With new strains of the COVID-19 virus circulating and only about 15% of Virginians fully vaccinated against the original strain, University of Virginia medical experts say society should not rush a return to old routines.
Doctors with the UVa Medical Center and School of Medicine said during a weekly news conference Friday that schools need to reopen to provide more education opportunities for students but that society at large should remain cautious.
Dr. Costi Sifri, director of hospital epidemiology at the UVa Medical Center, said about 25% to 30% of Virginians have had at least one shot in the arm of vaccine. About 15% of the population has received a full dose.
The Centers for Disease Control and Prevention has estimated as much as 80% of the population needs to either be vaccinated or develop antibodies from exposure to the virus before the population has herd immunity from COVID-19.
“It’s going to take a little bit of time to get up to where we need to be for herd immunity, and we need to be cautious about opening things up,” Sifri said. “We’re still in a pandemic. We need to continue to take steps we need to mitigate the spread of COVID.”
Dr. Taison Bell, director of the medical intensive care unit at the UVa Medical Center, said there is no switch that can turn off the pandemic.
“A lot of [beating the pandemic] is going to depend on opening up a little at a time. We have seen changes in behavior, like traveling, and saw an uptick [in cases],” Bell said. “It is going to be a gradual process to do it the right way.”
The doctors’ comments came as Virginia begins to loosen the two-month crackdown following a holiday-related surge of cases. On Wednesday, Gov. Ralph Northam announced eased restrictions on graduation ceremonies and other venues in the face of decreasing COVID cases across the commonwealth.
Later that day, UVa administrators said the Northam’s new limit of up to 5,000 people, or 30% of venue capacity, whichever is lower, for outdoor graduation ceremonies prompted them to reconsider their decision earlier this month to cancel May’s Final Exercises.
Indoor ceremonies may have up to 500 people, or 30% of the venue capacity, whichever is lower.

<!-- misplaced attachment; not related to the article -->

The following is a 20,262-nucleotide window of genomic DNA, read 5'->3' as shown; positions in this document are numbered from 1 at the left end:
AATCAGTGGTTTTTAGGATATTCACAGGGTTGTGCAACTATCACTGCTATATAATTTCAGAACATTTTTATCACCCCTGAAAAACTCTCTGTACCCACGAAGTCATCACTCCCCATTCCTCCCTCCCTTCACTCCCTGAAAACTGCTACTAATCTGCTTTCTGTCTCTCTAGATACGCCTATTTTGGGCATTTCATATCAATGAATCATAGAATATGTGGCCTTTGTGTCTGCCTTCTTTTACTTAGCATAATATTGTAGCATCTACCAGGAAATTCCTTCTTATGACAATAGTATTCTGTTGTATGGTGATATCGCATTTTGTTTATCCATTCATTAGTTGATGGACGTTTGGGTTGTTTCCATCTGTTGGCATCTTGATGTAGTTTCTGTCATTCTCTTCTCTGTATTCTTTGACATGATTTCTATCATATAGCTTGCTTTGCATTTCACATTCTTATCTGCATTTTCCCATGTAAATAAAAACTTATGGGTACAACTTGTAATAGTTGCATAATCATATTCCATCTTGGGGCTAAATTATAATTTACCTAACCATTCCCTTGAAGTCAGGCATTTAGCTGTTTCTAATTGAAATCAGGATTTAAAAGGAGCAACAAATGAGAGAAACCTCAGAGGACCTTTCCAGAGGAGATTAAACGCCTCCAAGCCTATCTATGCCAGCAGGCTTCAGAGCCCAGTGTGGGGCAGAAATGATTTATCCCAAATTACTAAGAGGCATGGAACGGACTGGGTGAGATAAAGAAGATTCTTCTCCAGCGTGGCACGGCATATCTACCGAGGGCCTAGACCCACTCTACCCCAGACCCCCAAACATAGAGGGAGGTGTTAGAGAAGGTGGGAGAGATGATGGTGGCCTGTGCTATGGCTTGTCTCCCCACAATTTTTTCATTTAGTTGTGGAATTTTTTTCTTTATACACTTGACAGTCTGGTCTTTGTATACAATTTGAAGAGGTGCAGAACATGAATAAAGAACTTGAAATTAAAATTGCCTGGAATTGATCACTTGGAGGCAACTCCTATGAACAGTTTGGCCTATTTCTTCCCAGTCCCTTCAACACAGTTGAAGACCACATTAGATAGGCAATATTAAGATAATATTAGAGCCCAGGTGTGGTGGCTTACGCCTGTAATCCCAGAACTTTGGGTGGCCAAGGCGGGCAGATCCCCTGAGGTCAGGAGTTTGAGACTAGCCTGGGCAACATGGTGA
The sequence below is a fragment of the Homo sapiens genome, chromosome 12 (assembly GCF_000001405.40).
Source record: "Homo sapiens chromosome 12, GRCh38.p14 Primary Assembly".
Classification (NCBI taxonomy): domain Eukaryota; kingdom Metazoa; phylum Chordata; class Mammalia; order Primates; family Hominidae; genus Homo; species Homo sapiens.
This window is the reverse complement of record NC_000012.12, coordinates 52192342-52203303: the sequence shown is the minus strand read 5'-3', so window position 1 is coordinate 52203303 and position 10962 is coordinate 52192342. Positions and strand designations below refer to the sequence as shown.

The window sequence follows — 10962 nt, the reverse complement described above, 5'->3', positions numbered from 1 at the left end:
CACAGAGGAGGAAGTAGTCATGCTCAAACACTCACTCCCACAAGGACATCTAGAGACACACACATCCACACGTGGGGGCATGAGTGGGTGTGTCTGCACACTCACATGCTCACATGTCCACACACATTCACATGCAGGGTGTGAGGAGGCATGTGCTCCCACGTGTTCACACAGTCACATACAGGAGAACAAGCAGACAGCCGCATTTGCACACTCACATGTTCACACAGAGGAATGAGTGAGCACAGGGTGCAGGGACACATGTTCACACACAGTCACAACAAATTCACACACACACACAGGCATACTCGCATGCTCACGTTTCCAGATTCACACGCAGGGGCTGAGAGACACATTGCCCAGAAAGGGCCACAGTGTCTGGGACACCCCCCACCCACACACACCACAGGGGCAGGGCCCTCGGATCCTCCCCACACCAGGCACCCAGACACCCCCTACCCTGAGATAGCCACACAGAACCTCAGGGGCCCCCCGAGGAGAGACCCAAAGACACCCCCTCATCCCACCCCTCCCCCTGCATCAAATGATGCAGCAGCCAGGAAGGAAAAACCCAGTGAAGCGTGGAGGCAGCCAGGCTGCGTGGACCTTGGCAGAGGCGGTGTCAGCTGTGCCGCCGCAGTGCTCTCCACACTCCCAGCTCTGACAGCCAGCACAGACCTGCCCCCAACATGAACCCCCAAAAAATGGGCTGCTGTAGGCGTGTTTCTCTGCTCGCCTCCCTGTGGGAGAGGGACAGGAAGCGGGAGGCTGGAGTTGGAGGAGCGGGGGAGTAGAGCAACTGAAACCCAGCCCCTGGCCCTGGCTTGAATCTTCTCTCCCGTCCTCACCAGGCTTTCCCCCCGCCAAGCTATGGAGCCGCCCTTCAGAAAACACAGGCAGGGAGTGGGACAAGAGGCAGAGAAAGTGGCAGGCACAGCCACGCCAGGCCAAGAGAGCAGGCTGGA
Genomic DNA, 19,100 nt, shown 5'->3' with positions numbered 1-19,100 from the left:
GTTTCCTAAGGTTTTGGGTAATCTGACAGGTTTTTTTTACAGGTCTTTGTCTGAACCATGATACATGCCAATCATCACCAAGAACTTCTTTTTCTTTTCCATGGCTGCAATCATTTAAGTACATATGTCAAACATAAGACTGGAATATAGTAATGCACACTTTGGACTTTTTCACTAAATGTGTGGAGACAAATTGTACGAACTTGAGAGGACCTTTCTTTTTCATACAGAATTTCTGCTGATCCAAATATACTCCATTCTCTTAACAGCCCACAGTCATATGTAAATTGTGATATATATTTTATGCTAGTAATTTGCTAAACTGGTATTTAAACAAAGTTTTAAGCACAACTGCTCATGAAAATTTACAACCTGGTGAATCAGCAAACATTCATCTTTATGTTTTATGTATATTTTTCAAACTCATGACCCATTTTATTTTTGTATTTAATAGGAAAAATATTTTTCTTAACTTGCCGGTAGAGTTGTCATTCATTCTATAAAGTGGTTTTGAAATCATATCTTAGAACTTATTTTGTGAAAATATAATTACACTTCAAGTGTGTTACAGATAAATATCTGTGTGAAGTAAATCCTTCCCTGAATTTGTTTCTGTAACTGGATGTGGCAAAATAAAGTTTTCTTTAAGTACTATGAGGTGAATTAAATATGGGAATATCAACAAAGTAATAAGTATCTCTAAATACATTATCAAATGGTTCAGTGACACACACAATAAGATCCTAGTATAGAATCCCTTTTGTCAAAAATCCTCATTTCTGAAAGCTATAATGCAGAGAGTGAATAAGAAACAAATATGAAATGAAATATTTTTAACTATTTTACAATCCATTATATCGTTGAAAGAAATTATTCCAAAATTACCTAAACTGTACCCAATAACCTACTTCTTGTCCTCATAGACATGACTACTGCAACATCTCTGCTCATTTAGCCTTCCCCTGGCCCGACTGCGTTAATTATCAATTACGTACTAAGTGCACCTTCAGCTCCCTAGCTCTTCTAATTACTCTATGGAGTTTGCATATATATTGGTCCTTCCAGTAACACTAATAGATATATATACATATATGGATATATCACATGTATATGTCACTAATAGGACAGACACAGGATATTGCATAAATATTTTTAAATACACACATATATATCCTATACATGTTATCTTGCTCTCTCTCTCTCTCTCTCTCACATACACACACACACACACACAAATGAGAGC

On March 12, UVa administrators relaxed restrictions on students, allowing them to gather in small outdoor groups of up to 10 people and to eat in groups of four, providing everyone wears masks and stays six feet away from one another.
Indoor gatherings remain limited at six people with masks and distancing required.
Also on March 12, the UVa Inter-Sorority Council allowed chapters to resume in-person events, providing those events followed UVa guidelines. The sorority council, as well as the UVa Inter-Fraternity Council, had shut down all in-person events after a surge in cases led administrators to lock down Grounds on Feb. 16.
The fraternity council’s suspension of in-person events is scheduled to be in force until the end of March.
“Based on current conditions, we can resume in-person chapter activities, in compliance with UVa, state and local guidelines. However, it remains more important than ever to maintain compliance with public health guidelines and practice safe habits to ensure that virus numbers continue to trend in the right direction,” council leaders wrote in a message to chapters.
“The objective of this revision is to maintain engagement within our communities and integrate new members, while prioritizing health and safety,” the council statement reads. “To be as clear as possible, this adjustment prohibits any chapter activity that conflicts with university guidelines in any capacity.”
Students have faced a variety of restrictions since starting the spring semester Feb. 1. The semester began with a six-person gathering limit, mask mandate and social distancing requirement.
By Feb. 16, nearly 650 students had tested positive for the virus, with a high of 229 cases reported that day alone. That prompted administrators to restrict students to residences except for trips to class, food and work.
Off-Grounds students were prohibited from coming onto the campus except to attend classes.
Students were only allowed to dine in groups of two, recreational facilities were shuttered and libraries were closed with only contactless pickup and drop offs.
Those restrictions were eased on Feb. 26 after a dramatic fall in cases and further eased on March 12.
Bell said efforts need to be increased to provide vaccinations to lower-income, rural and minority populations that do not have easy access to medical facilities, transportation or internet service.
He said opening mass vaccination sites is great, but many people do not have readily available transportation across town, the time to wait on hold to make an appointment by phone or high-speed internet needed to register or receive emails from the Virginia Department of Health.
Bell said minority communities are now more accepting of the vaccine, but still have less access to it.
“Time to wait on the phone or in line is a luxury and many people simply don’t have that luxury,” he said. “We need to make access to the vaccine a downhill process that’s easy, not an uphill process.”
Bell said there are efforts to work with taxi companies and on-demand transportation such as Lyft and Uber to get people to vaccination sites.
“One thing we’re trying to do is find ways to bring the vaccine into their neighborhoods with clinics that include interpreters to help overcome issues with transportation and access and provide education,” Bell said.